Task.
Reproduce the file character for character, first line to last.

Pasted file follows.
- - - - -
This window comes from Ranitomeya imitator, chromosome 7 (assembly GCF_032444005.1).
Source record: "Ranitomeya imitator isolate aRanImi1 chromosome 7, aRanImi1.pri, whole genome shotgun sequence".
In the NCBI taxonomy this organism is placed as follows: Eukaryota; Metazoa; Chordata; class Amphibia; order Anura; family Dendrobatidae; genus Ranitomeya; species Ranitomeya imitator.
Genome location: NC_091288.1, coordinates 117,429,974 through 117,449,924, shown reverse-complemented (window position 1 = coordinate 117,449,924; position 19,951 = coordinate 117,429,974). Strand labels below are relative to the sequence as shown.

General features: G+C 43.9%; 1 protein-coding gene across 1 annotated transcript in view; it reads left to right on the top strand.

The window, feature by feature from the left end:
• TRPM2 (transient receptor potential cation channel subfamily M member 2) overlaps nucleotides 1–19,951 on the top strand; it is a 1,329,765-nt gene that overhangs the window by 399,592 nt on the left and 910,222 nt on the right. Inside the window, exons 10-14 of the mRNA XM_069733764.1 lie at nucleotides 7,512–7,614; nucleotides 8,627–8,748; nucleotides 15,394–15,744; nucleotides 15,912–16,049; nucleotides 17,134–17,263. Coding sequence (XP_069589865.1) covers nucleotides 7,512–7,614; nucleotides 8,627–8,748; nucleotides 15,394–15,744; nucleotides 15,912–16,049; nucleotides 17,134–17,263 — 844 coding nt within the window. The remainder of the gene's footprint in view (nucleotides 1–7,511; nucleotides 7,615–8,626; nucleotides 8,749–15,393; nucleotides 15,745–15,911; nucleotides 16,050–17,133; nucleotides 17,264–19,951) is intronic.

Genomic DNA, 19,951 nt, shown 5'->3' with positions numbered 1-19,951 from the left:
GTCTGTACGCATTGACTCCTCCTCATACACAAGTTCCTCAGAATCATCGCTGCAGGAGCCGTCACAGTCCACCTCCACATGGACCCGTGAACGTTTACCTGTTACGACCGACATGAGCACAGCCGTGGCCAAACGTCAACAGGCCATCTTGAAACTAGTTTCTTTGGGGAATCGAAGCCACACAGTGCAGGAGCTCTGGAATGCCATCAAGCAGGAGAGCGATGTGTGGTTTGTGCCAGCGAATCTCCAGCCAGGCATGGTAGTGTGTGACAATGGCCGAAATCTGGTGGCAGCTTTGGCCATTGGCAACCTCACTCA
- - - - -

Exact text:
This window comes from Ranitomeya imitator, chromosome 7 (assembly GCF_032444005.1).
Source record: "Ranitomeya imitator isolate aRanImi1 chromosome 7, aRanImi1.pri, whole genome shotgun sequence".
In the NCBI taxonomy this organism is placed as follows: Eukaryota; Metazoa; Chordata; class Amphibia; order Anura; family Dendrobatidae; genus Ranitomeya; species Ranitomeya imitator.
Genome location: NC_091288.1, coordinates 117,429,974 through 117,449,924, shown reverse-complemented (window position 1 = coordinate 117,449,924; position 19,951 = coordinate 117,429,974). Strand labels below are relative to the sequence as shown.

General features: G+C 43.9%; 1 protein-coding gene across 1 annotated transcript in view; it reads left to right on the top strand.

The window, feature by feature from the left end:
• TRPM2 (transient receptor potential cation channel subfamily M member 2) overlaps nucleotides 1–19,951 on the top strand; it is a 1,329,765-nt gene that overhangs the window by 399,592 nt on the left and 910,222 nt on the right. Inside the window, exons 10-14 of the mRNA XM_069733764.1 lie at nucleotides 7,512–7,614; nucleotides 8,627–8,748; nucleotides 15,394–15,744; nucleotides 15,912–16,049; nucleotides 17,134–17,263. Coding sequence (XP_069589865.1) covers nucleotides 7,512–7,614; nucleotides 8,627–8,748; nucleotides 15,394–15,744; nucleotides 15,912–16,049; nucleotides 17,134–17,263 — 844 coding nt within the window. The remainder of the gene's footprint in view (nucleotides 1–7,511; nucleotides 7,615–8,626; nucleotides 8,749–15,393; nucleotides 15,745–15,911; nucleotides 16,050–17,133; nucleotides 17,264–19,951) is intronic.

Genomic DNA, 19,951 nt, shown 5'->3' with positions numbered 1-19,951 from the left:
GTCTGTACGCATTGACTCCTCCTCATACACAAGTTCCTCAGAATCATCGCTGCAGGAGCCGTCACAGTCCACCTCCACATGGACCCGTGAACGTTTACCTGTTACGACCGACATGAGCACAGCCGTGGCCAAACGTCAACAGGCCATCTTGAAACTAGTTTCTTTGGGGAATCGAAGCCACACAGTGCAGGAGCTCTGGAATGCCATCAAGCAGGAGAGCGATGTGTGGTTTGTGCCAGCGAATCTCCAGCCAGGCATGGTAGTGTGTGACAATGGCCGAAATCTGGTGGCAGCTTTGGCCATTGGCAACCTCACTCA